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News / Life / Clark County Life

Clark County history: Klondike gold seeker Vern Gorst

By Martin Middlewood, Columbian freelance contributor
Published: August 5, 2023, 6:00am

A successful Klondike gold seeker, Vern Gorst turned his gain toward flight in 1913. Before that, he dabbled in transportation, creating a boat motor launch service, an automobile business, and several West Coast bus lines. With an eye to the future of transportation, he watched the brothers Wright closely, even naming his son Wilber. When Silas Christofferson flew a Curtiss Pusher off the Multnomah Hotel in Portland, Gorst was in the crowd watching. Later he paid for flights with the famous pilot.

Gorst incorporated Pacific Air Transport in January 1926 and sold stock. Among his shareholders were Julius Meier, owner of the Portland department store Meier & Frank. The Wells Fargo loan officer, William A. Patterson, helped him get funds and became his adviser and eventually president of United Airlines.

In late 1925, Pacific Air Transport received a government contract to deliver regular airmail. Gorst selected Pearson Field to service the Portland Post Office for the Seattle-to-Los Angles run because, at the time, Portland lacked a viable airfield. However, whether Pearson Field was used as a regular stop is unclear. It seemed an alternative to Swan Island while the Portland airport was under construction, shrouded in bad weather or other no-fly circumstances.

On Sept. 15, 1926, Vern Bookwalter flew the first government-sanctioned airmail round-trip for PAT and returned, making the first official U.S. Postal mail transported between Oregon and Washington. In 1919, Army flight instruction gave Bookwalter four hours of training before he soloed. That earned him pilot’s license No. 82, signed by Orville Wright, which he proudly displayed.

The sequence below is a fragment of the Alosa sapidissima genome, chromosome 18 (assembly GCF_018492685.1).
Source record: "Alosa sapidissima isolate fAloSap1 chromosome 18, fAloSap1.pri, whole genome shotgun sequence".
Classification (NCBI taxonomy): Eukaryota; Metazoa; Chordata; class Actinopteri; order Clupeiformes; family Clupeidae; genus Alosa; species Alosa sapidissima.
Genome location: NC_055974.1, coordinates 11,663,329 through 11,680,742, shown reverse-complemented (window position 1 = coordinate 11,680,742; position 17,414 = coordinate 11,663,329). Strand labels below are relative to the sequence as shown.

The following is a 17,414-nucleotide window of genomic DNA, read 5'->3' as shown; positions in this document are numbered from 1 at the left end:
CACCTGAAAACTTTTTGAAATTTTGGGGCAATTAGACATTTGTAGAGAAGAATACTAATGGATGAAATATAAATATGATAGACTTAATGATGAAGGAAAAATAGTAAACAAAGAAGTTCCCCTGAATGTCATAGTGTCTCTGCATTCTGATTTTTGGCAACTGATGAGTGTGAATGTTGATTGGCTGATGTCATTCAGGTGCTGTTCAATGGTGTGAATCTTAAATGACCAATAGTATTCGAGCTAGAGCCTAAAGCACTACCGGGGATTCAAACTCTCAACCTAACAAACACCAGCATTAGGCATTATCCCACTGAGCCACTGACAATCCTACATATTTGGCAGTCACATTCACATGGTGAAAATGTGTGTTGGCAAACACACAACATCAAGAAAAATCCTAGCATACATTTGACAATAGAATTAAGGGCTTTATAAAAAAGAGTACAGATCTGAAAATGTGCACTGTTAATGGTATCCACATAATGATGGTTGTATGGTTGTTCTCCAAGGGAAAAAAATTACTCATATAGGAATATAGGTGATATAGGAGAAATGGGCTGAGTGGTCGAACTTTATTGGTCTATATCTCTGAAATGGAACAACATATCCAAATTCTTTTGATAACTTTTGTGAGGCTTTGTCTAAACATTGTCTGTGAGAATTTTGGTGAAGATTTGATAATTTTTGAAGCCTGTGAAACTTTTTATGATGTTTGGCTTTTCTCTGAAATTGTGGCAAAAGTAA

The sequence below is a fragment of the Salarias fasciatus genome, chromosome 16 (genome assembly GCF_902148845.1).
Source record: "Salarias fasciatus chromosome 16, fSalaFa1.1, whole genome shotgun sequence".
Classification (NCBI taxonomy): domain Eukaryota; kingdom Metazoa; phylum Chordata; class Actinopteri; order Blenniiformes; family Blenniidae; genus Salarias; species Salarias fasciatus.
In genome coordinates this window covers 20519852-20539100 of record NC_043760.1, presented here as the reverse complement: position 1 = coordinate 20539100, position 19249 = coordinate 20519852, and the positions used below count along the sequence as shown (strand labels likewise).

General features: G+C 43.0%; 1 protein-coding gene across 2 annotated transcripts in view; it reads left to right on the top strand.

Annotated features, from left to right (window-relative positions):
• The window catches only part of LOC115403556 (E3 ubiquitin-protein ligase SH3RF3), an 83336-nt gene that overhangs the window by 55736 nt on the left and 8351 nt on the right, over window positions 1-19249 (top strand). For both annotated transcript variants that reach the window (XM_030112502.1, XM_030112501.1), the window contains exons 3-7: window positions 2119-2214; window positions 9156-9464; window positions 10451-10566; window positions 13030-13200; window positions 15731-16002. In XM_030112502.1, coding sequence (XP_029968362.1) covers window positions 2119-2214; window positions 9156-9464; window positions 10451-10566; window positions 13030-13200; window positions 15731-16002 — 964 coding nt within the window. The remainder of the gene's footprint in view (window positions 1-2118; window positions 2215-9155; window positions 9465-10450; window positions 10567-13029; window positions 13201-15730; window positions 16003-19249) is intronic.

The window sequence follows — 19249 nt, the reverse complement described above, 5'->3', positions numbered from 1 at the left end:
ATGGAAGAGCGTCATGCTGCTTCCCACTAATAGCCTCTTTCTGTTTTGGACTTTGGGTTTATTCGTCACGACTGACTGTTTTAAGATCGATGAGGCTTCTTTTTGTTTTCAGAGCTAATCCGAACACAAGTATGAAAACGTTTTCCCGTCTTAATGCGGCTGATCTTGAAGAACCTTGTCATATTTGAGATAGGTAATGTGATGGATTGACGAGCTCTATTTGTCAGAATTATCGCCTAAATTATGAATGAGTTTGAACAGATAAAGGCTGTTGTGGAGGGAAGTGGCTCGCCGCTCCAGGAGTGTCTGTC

Ace pilot Tex Rankin nicknamed the big and “well-padded” Bookwalter “Anti-lift” and defined the term as “a larger unnecessary object holding an airplane down.” Unhampered by the nickname, Bookwalter flew his Ryan-M1 monoplane from Pearson Field at 5:25 a.m. with 184 pounds of mail headed for Medford, Ore., landing three hours later. He exchanged the Ryan for an Travel Air to return to Pearson with 10 mailbags. When he arrived at 11:30 a.m., a crowd of 6,000 locals greeted him. His landing was the third time letters were delivered to Vancouver by air. (Lincoln Beachey’s delivery by dirigible never involved the post office and Walter Edwards’ flight, although sanctioned, was more of an exhibition.)

Piloting planes modified to hold cargo was dangerous, not because of the load, but because of the schedules that had to be met. Fog, wind, inclement weather and night flying caused delays and more than an occasional crash. Two of the northern route’s 18 full- or part-time Pacific Air Transport pilots died in crashes.

A ceremony two days after Bookwalter’s flight launched regular airmail service shredded Vancouver-Portland relations. During the celebration, the jealousy between the more populous Portland and the smaller Vancouver for “ownership” of the route flared. George Baker, Portland’s mayor, led a delegation of only Oregonians. Noting this slight, Lewis Shattuck, president of the Vancouver Chamber of Commerce, angrily commented that his city was paying $75 a month so Portland received air mail, adding, “and they don’t even acknowledge we exist.” Gorst cut a deal and agreed to pay a monthly rental until the Swan Island Airport was completed.

Martin Middlewood is editor of the Clark County Historical Society Annual. Reach him at ClarkCoHist@gmail.com.

Columbian freelance contributor